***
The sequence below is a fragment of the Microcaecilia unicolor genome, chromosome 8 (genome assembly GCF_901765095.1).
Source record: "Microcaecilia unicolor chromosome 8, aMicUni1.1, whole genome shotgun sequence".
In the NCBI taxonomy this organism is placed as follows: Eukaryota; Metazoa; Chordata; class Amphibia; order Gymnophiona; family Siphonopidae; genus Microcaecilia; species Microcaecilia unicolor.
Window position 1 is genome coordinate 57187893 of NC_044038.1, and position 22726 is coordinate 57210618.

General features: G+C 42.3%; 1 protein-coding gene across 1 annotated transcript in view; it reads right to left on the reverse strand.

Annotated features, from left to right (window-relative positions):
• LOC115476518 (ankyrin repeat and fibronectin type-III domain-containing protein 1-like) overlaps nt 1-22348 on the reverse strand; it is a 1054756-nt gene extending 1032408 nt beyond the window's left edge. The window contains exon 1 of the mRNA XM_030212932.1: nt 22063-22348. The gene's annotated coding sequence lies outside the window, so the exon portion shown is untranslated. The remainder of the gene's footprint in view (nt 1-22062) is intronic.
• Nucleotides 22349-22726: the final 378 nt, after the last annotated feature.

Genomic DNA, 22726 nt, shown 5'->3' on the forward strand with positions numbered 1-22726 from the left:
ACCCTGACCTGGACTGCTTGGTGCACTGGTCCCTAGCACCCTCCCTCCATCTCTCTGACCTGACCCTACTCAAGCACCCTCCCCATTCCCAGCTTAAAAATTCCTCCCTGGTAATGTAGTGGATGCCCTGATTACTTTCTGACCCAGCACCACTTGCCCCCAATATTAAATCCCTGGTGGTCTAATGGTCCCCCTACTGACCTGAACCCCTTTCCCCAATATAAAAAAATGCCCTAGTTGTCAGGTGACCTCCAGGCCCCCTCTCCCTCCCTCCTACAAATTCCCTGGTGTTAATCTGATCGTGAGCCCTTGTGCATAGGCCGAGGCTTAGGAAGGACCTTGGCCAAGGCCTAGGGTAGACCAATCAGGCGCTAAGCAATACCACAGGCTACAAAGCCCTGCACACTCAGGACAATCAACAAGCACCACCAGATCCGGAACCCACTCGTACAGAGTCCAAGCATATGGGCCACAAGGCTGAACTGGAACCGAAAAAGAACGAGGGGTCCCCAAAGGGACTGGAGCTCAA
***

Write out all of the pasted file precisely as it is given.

The sequence below is a fragment of the Microcaecilia unicolor genome, chromosome 8 (genome assembly GCF_901765095.1).
Source record: "Microcaecilia unicolor chromosome 8, aMicUni1.1, whole genome shotgun sequence".
In the NCBI taxonomy this organism is placed as follows: Eukaryota; Metazoa; Chordata; class Amphibia; order Gymnophiona; family Siphonopidae; genus Microcaecilia; species Microcaecilia unicolor.
Window position 1 is genome coordinate 57187893 of NC_044038.1, and position 22726 is coordinate 57210618.

General features: G+C 42.3%; 1 protein-coding gene across 1 annotated transcript in view; it reads right to left on the reverse strand.

Annotated features, from left to right (window-relative positions):
• LOC115476518 (ankyrin repeat and fibronectin type-III domain-containing protein 1-like) overlaps nt 1-22348 on the reverse strand; it is a 1054756-nt gene extending 1032408 nt beyond the window's left edge. The window contains exon 1 of the mRNA XM_030212932.1: nt 22063-22348. The gene's annotated coding sequence lies outside the window, so the exon portion shown is untranslated. The remainder of the gene's footprint in view (nt 1-22062) is intronic.
• Nucleotides 22349-22726: the final 378 nt, after the last annotated feature.

Genomic DNA, 22726 nt, shown 5'->3' on the forward strand with positions numbered 1-22726 from the left:
ACCCTGACCTGGACTGCTTGGTGCACTGGTCCCTAGCACCCTCCCTCCATCTCTCTGACCTGACCCTACTCAAGCACCCTCCCCATTCCCAGCTTAAAAATTCCTCCCTGGTAATGTAGTGGATGCCCTGATTACTTTCTGACCCAGCACCACTTGCCCCCAATATTAAATCCCTGGTGGTCTAATGGTCCCCCTACTGACCTGAACCCCTTTCCCCAATATAAAAAAATGCCCTAGTTGTCAGGTGACCTCCAGGCCCCCTCTCCCTCCCTCCTACAAATTCCCTGGTGTTAATCTGATCGTGAGCCCTTGTGCATAGGCCGAGGCTTAGGAAGGACCTTGGCCAAGGCCTAGGGTAGACCAATCAGGCGCTAAGCAATACCACAGGCTACAAAGCCCTGCACACTCAGGACAATCAACAAGCACCACCAGATCCGGAACCCACTCGTACAGAGTCCAAGCATATGGGCCACAAGGCTGAACTGGAACCGAAAAAGAACGAGGGGTCCCCAAAGGGACTGGAGCTCAA